Yesterday, I went shopping with a group of friends Luke, Tony, Jake, and Mike into shanty village next in Northern Mozambique. As is often the case in Africa there was to be a surprising turn of events.
We head down dirt tracks into the village. We are glad of the palm trees which provide shade and some charm, in the balmy strong breeze which had turned my early morning jog into a struggle.
We pass a wrecked car which had become a playground before coming to a row of shops. We are going to collect a wedding suite for Jake who is due to get married the following day. Some of the tracks are rubbish strewn, you soon get used to walking through sewage and rubbish here. Hunger and poverty, fighting to find food mean waste collection I see not a prioty. Seeing this level of rubbish has become quite normal here, occasionally a man will light a fire to rubbish up, until then it waits.
Like most villages ducks, chickens and other animals roam the streets. On previous visits we had been stoned and in a mile or so of walking, we encounter three groups of Police armed with rifles and wonder if this indicates the kind of crime levels here. Today many people recognised us, we saw no police and nobodythrew stone. We are beginning to feel at home here in the stench and the rubbish.
we pass a shop called Tony and of course we stop for Tony to get his photograph taken while we talk the owner.
Not long later, we pass a group of women who tell us that there is a sick woman in the house and they would like us to pray for her. Tony who is the best Portuguese speaker agrees that we will come back after we have been to the market.
To be honest I am still sceptical of Christian healing. I have seen a very few verifiable one source over the last theee decades. However,there is also a lot of hype and claims very few medically verifiable healings. However, Jesus told His followers to bring the good news and heal the sick. So in obedience, we pray for the sick to get well. Some get well, some don’t. Faith is often shrouded in mystery and Christian healing is shrouds in reality, mystery, and hype too.
We carry on to the market. Here you can buy bold, highly saturated colour print fabrics for a few dollars and take it to a machinist who runs up clothes on an antique foot powered Singer sowing machine for a few dollars more.
As is usual in Africa, Jake’s suite is not ready and he would need to return early in the morning of his wedding day to collect the suite. So we track back through the village, hoping his suite would be ready and return to the woman who wanted us to pray for the old lady.
The sun is beginning to set, we are invited into the back of the house into a barren yard full of dust and rubbish, a barren place where nothing grows. We are introduced to Marguerita who is curled up on a small rope mattress African bed.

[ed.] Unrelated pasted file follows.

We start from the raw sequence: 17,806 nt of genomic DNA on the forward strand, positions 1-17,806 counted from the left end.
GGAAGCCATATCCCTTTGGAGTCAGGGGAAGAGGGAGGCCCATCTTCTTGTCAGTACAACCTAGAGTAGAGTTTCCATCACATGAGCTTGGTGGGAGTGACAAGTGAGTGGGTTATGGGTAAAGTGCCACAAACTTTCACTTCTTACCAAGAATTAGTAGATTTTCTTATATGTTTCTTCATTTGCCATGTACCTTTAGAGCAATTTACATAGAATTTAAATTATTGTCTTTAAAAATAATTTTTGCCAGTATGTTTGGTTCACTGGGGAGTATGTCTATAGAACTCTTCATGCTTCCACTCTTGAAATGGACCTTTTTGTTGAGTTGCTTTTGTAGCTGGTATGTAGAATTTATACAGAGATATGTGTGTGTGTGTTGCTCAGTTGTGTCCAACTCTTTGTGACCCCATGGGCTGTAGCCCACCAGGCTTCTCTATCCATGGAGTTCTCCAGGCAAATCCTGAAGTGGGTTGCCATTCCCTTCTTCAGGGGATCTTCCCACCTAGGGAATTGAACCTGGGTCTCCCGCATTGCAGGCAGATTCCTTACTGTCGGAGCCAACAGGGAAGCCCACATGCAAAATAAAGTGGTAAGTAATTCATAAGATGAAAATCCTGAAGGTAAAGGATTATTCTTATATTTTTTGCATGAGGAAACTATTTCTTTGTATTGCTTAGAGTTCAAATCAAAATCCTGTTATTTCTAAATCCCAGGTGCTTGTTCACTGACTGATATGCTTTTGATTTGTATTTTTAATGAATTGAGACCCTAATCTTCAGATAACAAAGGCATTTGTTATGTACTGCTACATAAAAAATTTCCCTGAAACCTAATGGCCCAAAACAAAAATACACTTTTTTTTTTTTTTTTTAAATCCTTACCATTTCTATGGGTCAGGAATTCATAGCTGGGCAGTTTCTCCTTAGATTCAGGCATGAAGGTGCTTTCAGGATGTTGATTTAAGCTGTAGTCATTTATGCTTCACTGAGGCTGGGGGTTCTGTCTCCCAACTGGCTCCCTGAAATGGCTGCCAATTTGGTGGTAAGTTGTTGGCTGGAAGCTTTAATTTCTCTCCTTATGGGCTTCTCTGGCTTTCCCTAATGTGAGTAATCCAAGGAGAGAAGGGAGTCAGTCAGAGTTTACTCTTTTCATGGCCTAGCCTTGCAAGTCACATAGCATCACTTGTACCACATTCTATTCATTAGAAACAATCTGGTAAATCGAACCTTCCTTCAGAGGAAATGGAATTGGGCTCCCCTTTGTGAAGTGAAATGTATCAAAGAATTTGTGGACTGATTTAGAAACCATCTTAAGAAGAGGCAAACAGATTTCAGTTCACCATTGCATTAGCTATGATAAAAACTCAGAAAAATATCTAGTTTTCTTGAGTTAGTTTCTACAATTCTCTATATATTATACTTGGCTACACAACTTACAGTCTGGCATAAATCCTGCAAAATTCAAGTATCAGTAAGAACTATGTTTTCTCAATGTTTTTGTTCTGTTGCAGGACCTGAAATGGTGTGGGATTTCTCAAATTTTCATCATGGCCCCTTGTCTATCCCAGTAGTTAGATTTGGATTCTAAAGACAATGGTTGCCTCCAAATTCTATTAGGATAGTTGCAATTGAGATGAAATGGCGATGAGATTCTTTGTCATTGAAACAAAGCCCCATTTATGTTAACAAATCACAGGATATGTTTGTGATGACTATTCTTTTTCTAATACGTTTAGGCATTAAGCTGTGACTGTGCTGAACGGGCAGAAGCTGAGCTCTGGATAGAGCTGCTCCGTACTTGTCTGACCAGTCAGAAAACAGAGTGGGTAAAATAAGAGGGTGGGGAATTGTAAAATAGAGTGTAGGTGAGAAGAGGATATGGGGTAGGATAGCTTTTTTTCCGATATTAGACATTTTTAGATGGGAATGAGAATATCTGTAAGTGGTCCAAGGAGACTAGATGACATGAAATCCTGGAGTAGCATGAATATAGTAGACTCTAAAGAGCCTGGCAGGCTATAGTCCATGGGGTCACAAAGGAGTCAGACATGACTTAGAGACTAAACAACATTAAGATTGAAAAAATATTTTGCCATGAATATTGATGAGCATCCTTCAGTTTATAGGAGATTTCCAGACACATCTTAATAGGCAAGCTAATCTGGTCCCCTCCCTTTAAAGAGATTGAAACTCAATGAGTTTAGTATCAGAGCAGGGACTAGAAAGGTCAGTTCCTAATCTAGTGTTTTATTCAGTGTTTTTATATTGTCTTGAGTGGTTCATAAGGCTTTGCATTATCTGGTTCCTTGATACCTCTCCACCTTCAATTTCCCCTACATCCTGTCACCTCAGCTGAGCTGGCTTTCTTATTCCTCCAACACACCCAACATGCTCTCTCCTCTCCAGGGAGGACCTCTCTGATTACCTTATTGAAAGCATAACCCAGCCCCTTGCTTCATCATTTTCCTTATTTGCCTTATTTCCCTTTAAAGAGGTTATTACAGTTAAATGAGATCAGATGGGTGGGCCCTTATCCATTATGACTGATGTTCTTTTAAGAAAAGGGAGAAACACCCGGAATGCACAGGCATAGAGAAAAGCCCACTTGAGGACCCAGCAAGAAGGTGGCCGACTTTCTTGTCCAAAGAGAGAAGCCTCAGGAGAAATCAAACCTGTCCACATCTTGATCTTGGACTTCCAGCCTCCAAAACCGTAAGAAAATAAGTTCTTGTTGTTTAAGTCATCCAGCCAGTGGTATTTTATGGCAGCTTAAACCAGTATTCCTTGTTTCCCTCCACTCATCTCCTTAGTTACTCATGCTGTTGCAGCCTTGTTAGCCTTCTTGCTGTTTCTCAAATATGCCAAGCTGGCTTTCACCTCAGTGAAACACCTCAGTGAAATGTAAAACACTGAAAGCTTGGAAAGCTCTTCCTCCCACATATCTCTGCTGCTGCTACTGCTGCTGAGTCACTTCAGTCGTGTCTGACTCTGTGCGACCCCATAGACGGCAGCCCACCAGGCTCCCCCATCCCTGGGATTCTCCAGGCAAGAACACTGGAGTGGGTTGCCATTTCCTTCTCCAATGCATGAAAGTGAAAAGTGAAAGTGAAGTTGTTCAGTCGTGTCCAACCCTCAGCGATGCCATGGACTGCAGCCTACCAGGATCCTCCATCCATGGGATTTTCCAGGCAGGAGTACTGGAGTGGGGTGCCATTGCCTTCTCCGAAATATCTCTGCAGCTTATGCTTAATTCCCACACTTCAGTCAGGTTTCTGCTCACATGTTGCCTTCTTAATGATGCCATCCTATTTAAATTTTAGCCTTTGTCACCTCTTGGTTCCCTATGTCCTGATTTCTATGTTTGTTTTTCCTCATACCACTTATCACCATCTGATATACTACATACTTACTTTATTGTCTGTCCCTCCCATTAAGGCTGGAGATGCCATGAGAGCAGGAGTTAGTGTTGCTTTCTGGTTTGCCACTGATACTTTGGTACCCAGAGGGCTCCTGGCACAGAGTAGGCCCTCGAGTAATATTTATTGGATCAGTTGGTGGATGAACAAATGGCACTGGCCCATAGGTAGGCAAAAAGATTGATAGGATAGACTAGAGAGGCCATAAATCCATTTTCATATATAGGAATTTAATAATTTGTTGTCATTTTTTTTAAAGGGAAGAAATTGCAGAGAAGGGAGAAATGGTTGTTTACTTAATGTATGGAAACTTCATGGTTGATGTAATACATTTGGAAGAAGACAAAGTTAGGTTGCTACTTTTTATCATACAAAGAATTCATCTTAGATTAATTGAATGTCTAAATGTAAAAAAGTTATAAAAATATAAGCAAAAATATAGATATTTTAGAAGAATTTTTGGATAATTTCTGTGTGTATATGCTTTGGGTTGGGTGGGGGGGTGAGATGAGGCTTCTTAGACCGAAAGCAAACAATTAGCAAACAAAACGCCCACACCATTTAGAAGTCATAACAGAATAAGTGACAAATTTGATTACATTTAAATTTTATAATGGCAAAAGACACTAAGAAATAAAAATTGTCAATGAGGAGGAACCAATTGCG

Marguuerita’s relatives tell is she has been ill for just over a year and lying on her bed for weeks. Her fleet are swollen and encrusted with dirt, they look more like Lincolnshire potatoes than feet. When, I realised it was impossible for this old lady to walk a mile down dirt tracks to seek medical help at the local clinic, I was gripped with an overwhelming sense of grief.
Tony leads the group of us in prayers, after a few minutes Marguerita begins to stir. Then slowly she puts her feet over the bed and asks for help in standing up. The swelling in her feet had gone down. Jake pours some water from his water bottle into a bowl and washes her feet.
Her family tells us she cannot see. Marguerita confirms she can only see a tiny amount of light in her right eye. Her left eye had no vision and there was a large crusty cataract obscuring the pupil. We pray for her vision to be restored and Marguerita reports that there is some improvement. We pray again and there is a little more improvement. So we pray a third time, Marguerita begins to smile and laugh as she tells everyone that she can now see in both eyes. The cataract looks smaller and softer, We laugh and with her and there in the dirt exchange hugs before going on our way.
The next morning we return early to the village wanting some exercise before the day gets too hot. We pass Marguerita’s home. She is not in, she has gone to see a neighbour, a visit she had not been able to make for several months. Marguerita laughs from a distance of ten yards, as we walk into the yard and points to her eyes. She is keen to come to church on Sunday and be photographed with us. Her feet are clean and healthy looking again and she appears free from pain.
Marguerita, with Luke, Mike and myself.
I know some will remain sceptical and want more evidence. Faith is the belief in things not always seen or it would. Other require faith to believe. I have no reason to believe, that Marguerita would lie about her paralysis or blindness. There is some evidence to support our experience. For those who want our know more, take a look at this peer reviewed research paper in the Indiana Medical Journal which explored the healing ministry here with Iris in Pemba.
At the end of the day, we don’t do the healing God does. We just do what He tells us to do. God is soveriegn in His whether He chooses to heal or not.